• Cacophony Cover Up: When Rizzo's older brother, Little Caesar, orders the execution of one of his little brother's torturers and murderers under the pretense of the former guard owing him 8000 dollars, they approach an airport so the overwhelming noise of a landing airliner will drown the sound of the many shots they fire.

  • Clear Their Name: Inverted. Tommy and John did commit the crime (Nokes' murder) and their friends (Michael, Shakes, and King Benny) set out to help them literally get away with murder. However, the murdered man tortured and molested them when they were preteens, so he more than deserved to be killed and is a very controversial topic whether such retaliations (victims against their abusers) are true, and thus punishable, crimes.

  • Character Development: As a result of their plights in the juvenile center, the four sleepers are very different in adulthood than they were in their childhood. All of them are heavily traumatized, but express it in different ways. John and Tom took violent crimes (paid or for fun) and drugs as outlets. Michael became obsessed with evening out the field against their abusers to the point of compiling comprising information about them for years and going to Law School only for this purpose. Shakes seem to be the most successful at reintegrating into society, but is no longer outgoing and playful and no longer wants to be a priest. Character development, however, stops here and there. Despite their victory, Shakes narrates they were unchanged, returning to the same personal problems they had before the trial in the following weeks.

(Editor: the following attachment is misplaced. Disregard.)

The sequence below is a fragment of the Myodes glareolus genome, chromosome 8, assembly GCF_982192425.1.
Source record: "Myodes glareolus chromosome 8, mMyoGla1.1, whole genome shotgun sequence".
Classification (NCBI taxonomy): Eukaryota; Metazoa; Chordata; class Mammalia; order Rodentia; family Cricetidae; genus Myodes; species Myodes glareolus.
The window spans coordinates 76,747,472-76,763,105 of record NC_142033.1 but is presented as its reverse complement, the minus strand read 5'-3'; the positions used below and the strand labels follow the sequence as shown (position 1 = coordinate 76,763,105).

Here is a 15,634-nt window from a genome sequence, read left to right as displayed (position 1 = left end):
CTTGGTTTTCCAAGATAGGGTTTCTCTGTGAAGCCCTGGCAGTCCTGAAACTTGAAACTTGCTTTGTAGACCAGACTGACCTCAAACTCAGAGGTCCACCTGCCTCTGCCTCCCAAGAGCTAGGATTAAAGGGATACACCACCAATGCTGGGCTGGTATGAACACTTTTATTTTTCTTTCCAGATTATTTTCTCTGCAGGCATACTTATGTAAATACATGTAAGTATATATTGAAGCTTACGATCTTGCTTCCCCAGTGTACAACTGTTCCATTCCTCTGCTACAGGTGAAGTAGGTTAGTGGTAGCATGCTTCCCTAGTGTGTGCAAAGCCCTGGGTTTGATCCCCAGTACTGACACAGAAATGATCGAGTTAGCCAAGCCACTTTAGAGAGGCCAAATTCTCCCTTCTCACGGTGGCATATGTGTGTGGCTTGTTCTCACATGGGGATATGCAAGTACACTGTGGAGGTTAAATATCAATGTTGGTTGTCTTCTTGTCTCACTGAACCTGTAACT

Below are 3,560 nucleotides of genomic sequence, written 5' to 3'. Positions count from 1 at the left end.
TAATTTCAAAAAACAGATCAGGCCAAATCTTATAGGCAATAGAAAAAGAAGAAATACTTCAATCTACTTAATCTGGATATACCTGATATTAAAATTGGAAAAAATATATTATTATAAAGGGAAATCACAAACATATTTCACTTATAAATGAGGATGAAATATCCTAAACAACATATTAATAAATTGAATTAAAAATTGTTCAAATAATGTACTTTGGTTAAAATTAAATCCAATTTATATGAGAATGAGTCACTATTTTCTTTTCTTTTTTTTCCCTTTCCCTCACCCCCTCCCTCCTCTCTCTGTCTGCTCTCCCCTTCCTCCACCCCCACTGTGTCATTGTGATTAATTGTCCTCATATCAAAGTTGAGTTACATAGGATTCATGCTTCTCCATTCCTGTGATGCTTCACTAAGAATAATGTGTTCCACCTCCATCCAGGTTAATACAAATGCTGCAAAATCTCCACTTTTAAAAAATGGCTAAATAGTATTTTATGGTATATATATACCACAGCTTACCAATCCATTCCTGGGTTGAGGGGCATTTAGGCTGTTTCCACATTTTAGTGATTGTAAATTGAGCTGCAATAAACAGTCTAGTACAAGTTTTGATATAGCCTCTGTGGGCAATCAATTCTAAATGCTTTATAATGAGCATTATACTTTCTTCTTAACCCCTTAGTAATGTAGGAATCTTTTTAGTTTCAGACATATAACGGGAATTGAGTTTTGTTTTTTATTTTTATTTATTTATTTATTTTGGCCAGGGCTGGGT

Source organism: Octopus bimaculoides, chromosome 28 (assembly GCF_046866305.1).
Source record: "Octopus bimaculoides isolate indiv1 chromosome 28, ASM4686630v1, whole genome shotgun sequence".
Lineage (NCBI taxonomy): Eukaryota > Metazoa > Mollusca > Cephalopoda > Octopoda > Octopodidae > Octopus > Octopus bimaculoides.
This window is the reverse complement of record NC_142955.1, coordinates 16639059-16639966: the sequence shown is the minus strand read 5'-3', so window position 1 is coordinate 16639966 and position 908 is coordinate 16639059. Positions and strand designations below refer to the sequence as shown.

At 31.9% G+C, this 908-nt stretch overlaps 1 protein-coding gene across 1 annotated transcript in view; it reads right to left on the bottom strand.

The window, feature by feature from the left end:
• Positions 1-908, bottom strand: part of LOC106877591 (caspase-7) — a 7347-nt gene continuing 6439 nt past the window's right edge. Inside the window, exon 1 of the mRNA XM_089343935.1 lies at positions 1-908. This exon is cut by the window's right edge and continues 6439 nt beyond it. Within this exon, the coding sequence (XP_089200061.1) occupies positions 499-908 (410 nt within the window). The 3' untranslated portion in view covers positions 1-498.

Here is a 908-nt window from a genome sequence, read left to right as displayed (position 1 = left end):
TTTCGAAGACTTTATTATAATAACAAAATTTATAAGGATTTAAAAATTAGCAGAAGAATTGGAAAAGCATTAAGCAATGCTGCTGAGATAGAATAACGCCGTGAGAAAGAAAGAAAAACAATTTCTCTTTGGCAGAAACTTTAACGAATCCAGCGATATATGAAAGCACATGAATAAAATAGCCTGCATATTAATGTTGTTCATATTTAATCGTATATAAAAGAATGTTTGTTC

• Chekhov's Gunman: Rizzo is initially just another prisoner who helps the boys win a football game, then is murdered by the guards. Significantly later in the movie, it turns out that his older brother is a gangster, and what happened to Rizzo causes him to help Michael and the others get revenge.

  • The Chick: Carol, by virtue of not being a sleepernote . She's been a friend since childhood to all of them and the girlfriend of at least two of them — Michael when they were kids and John as adults. Her undying loyalty to the boys may have helped make their rough post-Wilkinson's lives that little bit happier if nothing else.